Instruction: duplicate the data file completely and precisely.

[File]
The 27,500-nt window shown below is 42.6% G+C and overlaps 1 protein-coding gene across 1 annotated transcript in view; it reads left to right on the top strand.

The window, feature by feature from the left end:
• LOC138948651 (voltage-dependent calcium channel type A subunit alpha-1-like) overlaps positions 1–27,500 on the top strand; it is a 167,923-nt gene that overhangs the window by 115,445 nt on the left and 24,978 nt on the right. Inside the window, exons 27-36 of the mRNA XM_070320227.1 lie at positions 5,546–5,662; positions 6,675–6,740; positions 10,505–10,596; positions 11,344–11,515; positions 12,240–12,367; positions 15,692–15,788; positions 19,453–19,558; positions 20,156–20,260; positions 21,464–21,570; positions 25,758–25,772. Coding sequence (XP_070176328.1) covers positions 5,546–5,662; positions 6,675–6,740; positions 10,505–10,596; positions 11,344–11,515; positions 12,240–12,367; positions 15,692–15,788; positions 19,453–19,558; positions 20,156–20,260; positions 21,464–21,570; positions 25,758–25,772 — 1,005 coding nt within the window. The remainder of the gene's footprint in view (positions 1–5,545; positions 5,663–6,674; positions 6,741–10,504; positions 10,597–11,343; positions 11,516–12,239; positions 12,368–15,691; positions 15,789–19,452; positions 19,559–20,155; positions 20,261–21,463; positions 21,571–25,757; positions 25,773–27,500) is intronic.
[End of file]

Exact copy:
The 27,500-nt window shown below is 42.6% G+C and overlaps 1 protein-coding gene across 1 annotated transcript in view; it reads left to right on the top strand.

The window, feature by feature from the left end:
• LOC138948651 (voltage-dependent calcium channel type A subunit alpha-1-like) overlaps positions 1–27,500 on the top strand; it is a 167,923-nt gene that overhangs the window by 115,445 nt on the left and 24,978 nt on the right. Inside the window, exons 27-36 of the mRNA XM_070320227.1 lie at positions 5,546–5,662; positions 6,675–6,740; positions 10,505–10,596; positions 11,344–11,515; positions 12,240–12,367; positions 15,692–15,788; positions 19,453–19,558; positions 20,156–20,260; positions 21,464–21,570; positions 25,758–25,772. Coding sequence (XP_070176328.1) covers positions 5,546–5,662; positions 6,675–6,740; positions 10,505–10,596; positions 11,344–11,515; positions 12,240–12,367; positions 15,692–15,788; positions 19,453–19,558; positions 20,156–20,260; positions 21,464–21,570; positions 25,758–25,772 — 1,005 coding nt within the window. The remainder of the gene's footprint in view (positions 1–5,545; positions 5,663–6,674; positions 6,741–10,504; positions 10,597–11,343; positions 11,516–12,239; positions 12,368–15,691; positions 15,789–19,452; positions 19,559–20,155; positions 20,261–21,463; positions 21,571–25,757; positions 25,773–27,500) is intronic.